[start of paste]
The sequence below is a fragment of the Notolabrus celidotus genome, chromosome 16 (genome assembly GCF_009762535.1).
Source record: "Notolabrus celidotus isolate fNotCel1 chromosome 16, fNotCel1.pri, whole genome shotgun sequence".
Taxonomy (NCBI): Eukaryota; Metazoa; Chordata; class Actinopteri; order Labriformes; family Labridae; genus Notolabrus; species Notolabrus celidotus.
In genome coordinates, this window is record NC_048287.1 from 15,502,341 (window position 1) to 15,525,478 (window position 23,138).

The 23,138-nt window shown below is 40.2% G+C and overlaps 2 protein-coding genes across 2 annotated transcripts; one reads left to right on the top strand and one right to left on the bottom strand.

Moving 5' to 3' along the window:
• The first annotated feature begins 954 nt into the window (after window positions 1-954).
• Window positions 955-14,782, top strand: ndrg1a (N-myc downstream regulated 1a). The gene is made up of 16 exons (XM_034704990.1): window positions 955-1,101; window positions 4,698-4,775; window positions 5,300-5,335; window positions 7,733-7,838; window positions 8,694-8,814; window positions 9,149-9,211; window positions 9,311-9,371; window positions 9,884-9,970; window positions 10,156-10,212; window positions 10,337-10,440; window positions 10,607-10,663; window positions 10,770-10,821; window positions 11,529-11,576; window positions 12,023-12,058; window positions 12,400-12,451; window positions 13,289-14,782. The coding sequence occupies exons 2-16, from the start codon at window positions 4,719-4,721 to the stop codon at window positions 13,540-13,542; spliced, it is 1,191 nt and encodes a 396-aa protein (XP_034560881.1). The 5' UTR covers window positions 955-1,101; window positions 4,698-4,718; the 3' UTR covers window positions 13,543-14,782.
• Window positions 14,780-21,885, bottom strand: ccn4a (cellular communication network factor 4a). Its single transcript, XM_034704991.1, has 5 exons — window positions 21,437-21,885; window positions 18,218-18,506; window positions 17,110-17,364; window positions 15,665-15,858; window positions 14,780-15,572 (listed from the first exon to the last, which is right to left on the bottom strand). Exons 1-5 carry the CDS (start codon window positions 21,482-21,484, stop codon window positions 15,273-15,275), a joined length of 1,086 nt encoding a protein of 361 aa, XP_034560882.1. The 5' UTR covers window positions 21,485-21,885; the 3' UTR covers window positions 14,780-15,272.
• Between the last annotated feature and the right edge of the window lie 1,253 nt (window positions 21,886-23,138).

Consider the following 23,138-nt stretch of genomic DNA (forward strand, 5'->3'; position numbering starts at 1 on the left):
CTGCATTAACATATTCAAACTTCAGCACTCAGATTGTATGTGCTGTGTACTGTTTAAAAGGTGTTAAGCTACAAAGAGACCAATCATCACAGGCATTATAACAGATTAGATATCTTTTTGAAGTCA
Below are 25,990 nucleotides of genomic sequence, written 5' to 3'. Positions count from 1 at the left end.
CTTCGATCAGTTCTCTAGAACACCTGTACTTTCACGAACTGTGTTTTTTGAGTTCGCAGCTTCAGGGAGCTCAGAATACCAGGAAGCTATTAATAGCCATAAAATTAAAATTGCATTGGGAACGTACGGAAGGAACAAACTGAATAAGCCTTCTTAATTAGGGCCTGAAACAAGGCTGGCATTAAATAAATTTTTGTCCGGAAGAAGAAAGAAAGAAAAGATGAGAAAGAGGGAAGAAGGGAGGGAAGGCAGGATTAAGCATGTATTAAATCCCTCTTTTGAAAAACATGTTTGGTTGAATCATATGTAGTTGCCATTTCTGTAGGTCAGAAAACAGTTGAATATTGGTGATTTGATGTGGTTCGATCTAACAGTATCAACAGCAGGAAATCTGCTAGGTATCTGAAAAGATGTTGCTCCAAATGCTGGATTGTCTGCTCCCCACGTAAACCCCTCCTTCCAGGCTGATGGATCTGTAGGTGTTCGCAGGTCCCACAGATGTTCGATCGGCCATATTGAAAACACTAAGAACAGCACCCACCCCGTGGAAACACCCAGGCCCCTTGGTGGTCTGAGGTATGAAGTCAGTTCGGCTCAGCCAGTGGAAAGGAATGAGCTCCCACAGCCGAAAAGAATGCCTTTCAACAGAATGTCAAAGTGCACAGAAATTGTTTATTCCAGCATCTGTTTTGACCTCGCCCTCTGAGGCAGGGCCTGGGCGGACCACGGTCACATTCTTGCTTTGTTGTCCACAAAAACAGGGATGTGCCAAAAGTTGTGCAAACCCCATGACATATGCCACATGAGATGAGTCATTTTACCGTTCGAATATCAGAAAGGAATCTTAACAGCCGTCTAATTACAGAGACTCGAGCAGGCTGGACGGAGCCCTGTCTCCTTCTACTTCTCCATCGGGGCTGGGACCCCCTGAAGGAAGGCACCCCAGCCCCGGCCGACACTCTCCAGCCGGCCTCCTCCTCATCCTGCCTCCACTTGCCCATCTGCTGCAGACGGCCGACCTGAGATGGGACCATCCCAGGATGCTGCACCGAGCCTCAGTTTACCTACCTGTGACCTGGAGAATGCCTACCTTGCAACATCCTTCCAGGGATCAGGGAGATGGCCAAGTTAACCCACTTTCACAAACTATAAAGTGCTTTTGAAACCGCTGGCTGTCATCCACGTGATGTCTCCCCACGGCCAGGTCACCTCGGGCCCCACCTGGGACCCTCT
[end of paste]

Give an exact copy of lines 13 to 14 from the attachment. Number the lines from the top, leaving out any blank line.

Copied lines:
Below are 25,990 nucleotides of genomic sequence, written 5' to 3'. Positions count from 1 at the left end.
CTTCGATCAGTTCTCTAGAACACCTGTACTTTCACGAACTGTGTTTTTTGAGTTCGCAGCTTCAGGGAGCTCAGAATACCAGGAAGCTATTAATAGCCATAAAATTAAAATTGCATTGGGAACGTACGGAAGGAACAAACTGAATAAGCCTTCTTAATTAGGGCCTGAAACAAGGCTGGCATTAAATAAATTTTTGTCCGGAAGAAGAAAGAAAGAAAAGATGAGAAAGAGGGAAGAAGGGAGGGAAGGCAGGATTAAGCATGTATTAAATCCCTCTTTTGAAAAACATGTTTGGTTGAATCATATGTAGTTGCCATTTCTGTAGGTCAGAAAACAGTTGAATATTGGTGATTTGATGTGGTTCGATCTAACAGTATCAACAGCAGGAAATCTGCTAGGTATCTGAAAAGATGTTGCTCCAAATGCTGGATTGTCTGCTCCCCACGTAAACCCCTCCTTCCAGGCTGATGGATCTGTAGGTGTTCGCAGGTCCCACAGATGTTCGATCGGCCATATTGAAAACACTAAGAACAGCACCCACCCCGTGGAAACACCCAGGCCCCTTGGTGGTCTGAGGTATGAAGTCAGTTCGGCTCAGCCAGTGGAAAGGAATGAGCTCCCACAGCCGAAAAGAATGCCTTTCAACAGAATGTCAAAGTGCACAGAAATTGTTTATTCCAGCATCTGTTTTGACCTCGCCCTCTGAGGCAGGGCCTGGGCGGACCACGGTCACATTCTTGCTTTGTTGTCCACAAAAACAGGGATGTGCCAAAAGTTGTGCAAACCCCATGACATATGCCACATGAGATGAGTCATTTTACCGTTCGAATATCAGAAAGGAATCTTAACAGCCGTCTAATTACAGAGACTCGAGCAGGCTGGACGGAGCCCTGTCTCCTTCTACTTCTCCATCGGGGCTGGGACCCCCTGAAGGAAGGCACCCCAGCCCCGGCCGACACTCTCCAGCCGGCCTCCTCCTCATCCTGCCTCCACTTGCCCATCTGCTGCAGACGGCCGACCTGAGATGGGACCATCCCAGGATGCTGCACCGAGCCTCAGTTTACCTACCTGTGACCTGGAGAATGCCTACCTTGCAACATCCTTCCAGGGATCAGGGAGATGGCCAAGTTAACCCACTTTCACAAACTATAAAGTGCTTTTGAAACCGCTGGCTGTCATCCACGTGATGTCTCCCCACGGCCAGGTCACCTCGGGCCCCACCTGGGACCCTCT